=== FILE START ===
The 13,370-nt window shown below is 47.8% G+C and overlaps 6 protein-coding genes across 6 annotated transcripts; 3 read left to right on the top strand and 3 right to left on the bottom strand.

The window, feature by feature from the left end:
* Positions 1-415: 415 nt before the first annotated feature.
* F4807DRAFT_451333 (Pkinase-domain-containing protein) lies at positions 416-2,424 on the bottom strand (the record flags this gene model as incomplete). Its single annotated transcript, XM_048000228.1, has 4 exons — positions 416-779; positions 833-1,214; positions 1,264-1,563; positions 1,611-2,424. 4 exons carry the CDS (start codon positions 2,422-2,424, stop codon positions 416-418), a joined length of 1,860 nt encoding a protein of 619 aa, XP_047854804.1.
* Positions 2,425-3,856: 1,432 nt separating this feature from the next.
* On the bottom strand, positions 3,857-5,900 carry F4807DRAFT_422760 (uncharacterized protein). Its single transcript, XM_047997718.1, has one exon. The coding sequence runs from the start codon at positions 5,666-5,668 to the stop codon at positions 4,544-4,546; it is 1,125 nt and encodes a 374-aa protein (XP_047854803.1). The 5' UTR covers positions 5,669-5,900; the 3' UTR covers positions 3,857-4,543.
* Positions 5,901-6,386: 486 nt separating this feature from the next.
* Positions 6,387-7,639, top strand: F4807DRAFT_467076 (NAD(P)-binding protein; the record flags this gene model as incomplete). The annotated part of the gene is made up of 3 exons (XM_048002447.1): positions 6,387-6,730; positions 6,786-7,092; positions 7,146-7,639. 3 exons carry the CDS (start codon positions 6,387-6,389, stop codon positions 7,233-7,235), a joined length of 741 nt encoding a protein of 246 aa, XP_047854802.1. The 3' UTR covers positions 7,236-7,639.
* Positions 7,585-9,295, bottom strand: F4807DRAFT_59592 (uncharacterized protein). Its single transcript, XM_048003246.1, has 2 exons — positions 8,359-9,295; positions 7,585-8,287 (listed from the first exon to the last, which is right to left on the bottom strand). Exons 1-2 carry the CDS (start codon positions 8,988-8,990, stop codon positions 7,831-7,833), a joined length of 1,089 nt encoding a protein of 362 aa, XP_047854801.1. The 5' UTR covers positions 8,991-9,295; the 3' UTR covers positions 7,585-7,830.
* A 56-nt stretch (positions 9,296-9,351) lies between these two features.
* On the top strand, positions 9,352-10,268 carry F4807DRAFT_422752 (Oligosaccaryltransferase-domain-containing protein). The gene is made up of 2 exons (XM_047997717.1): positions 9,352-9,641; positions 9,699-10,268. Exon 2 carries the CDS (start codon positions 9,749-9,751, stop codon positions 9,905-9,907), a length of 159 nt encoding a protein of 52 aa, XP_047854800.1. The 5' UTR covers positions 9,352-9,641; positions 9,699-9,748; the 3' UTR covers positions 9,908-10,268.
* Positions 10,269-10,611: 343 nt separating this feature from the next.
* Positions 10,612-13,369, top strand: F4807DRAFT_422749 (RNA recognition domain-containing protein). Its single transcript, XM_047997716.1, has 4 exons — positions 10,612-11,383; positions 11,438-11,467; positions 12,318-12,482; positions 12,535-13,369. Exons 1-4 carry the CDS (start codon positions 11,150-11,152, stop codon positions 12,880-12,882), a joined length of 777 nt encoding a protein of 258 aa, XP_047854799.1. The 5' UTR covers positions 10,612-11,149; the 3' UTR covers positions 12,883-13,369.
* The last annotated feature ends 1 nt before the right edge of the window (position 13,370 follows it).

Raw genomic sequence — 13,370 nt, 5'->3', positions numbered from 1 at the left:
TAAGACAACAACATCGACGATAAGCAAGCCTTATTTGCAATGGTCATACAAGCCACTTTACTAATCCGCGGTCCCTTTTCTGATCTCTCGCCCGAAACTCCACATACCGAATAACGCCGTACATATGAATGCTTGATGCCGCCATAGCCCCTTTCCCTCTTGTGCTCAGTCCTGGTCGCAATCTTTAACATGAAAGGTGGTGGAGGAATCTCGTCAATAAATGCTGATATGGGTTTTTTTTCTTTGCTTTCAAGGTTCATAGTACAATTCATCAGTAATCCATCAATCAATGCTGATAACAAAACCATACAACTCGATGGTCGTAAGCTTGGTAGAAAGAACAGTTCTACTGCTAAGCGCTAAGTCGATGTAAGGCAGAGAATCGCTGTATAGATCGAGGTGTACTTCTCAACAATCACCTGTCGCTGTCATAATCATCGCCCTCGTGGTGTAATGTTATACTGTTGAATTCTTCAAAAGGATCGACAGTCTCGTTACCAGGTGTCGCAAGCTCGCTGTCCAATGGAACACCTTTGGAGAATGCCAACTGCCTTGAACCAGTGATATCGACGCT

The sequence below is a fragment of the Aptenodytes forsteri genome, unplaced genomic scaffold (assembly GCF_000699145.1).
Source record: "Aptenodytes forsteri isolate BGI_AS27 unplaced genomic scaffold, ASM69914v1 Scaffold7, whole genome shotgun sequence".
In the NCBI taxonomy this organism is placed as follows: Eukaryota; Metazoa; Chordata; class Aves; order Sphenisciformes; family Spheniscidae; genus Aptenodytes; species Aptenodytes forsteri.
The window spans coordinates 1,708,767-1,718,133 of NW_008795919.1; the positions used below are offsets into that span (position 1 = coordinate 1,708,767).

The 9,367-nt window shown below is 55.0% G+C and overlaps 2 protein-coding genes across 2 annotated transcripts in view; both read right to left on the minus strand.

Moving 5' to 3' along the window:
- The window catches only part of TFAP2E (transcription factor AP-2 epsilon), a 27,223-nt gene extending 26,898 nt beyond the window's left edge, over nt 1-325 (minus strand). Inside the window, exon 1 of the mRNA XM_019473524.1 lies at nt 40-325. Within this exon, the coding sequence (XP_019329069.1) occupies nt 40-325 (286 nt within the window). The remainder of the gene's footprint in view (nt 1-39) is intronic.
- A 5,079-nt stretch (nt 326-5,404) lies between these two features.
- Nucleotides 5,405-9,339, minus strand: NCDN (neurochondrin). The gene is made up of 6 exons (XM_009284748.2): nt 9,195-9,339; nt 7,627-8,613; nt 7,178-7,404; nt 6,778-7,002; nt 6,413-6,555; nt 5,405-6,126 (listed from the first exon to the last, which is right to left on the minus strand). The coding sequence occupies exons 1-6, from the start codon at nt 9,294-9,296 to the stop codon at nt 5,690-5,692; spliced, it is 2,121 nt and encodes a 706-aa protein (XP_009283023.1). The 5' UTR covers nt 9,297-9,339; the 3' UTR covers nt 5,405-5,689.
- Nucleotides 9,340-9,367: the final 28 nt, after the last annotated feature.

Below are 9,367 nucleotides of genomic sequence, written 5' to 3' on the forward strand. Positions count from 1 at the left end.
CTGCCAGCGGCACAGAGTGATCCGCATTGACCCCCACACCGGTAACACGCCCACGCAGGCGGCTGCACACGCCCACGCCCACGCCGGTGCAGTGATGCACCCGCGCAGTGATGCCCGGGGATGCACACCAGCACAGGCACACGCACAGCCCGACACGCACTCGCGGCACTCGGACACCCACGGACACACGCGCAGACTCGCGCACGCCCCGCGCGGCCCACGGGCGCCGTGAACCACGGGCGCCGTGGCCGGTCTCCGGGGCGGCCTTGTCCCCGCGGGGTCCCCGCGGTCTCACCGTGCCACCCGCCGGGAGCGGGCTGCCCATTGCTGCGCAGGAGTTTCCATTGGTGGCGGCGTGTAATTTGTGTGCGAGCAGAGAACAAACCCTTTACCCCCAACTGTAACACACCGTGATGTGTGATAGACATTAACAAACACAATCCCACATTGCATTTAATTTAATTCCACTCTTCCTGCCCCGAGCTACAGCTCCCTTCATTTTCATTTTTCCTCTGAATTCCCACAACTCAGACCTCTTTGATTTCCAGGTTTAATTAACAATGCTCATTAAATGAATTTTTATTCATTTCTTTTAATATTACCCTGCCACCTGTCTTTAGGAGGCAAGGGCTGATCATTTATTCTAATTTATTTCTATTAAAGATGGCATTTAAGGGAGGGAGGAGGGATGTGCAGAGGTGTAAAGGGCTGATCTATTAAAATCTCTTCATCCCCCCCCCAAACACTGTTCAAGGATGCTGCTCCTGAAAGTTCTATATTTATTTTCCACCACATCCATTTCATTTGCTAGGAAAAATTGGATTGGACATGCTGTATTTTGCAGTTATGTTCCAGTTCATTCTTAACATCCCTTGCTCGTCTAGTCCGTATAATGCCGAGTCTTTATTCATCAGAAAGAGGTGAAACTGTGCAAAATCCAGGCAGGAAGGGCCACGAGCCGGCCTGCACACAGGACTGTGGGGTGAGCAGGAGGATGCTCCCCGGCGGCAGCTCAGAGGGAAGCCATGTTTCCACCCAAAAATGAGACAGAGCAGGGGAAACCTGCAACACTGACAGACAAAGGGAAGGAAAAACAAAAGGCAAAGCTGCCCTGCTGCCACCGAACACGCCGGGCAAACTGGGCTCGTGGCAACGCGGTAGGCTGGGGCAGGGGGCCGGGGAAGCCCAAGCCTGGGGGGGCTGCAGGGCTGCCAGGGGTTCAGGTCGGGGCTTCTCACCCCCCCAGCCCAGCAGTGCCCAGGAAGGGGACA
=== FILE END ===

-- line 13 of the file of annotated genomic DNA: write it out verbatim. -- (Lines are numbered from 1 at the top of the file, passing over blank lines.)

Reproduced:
* Positions 10,612-13,369, top strand: F4807DRAFT_422749 (RNA recognition domain-containing protein). Its single transcript, XM_047997716.1, has 4 exons — positions 10,612-11,383; positions 11,438-11,467; positions 12,318-12,482; positions 12,535-13,369. Exons 1-4 carry the CDS (start codon positions 11,150-11,152, stop codon positions 12,880-12,882), a joined length of 777 nt encoding a protein of 258 aa, XP_047854799.1. The 5' UTR covers positions 10,612-11,149; the 3' UTR covers positions 12,883-13,369.